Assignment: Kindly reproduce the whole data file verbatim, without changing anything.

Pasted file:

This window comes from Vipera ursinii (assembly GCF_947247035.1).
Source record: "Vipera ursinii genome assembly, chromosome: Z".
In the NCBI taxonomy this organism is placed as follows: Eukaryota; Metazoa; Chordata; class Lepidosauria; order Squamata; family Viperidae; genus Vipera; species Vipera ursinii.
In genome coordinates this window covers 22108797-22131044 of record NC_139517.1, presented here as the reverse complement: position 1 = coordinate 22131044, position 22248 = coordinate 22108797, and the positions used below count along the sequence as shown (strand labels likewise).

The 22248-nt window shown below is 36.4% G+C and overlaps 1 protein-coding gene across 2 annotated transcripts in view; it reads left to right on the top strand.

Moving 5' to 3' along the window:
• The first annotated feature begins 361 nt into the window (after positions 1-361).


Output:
This window comes from Vipera ursinii (assembly GCF_947247035.1).
Source record: "Vipera ursinii genome assembly, chromosome: Z".
In the NCBI taxonomy this organism is placed as follows: Eukaryota; Metazoa; Chordata; class Lepidosauria; order Squamata; family Viperidae; genus Vipera; species Vipera ursinii.
In genome coordinates this window covers 22108797-22131044 of record NC_139517.1, presented here as the reverse complement: position 1 = coordinate 22131044, position 22248 = coordinate 22108797, and the positions used below count along the sequence as shown (strand labels likewise).

The 22248-nt window shown below is 36.4% G+C and overlaps 1 protein-coding gene across 2 annotated transcripts in view; it reads left to right on the top strand.

Moving 5' to 3' along the window:
• The first annotated feature begins 361 nt into the window (after positions 1-361).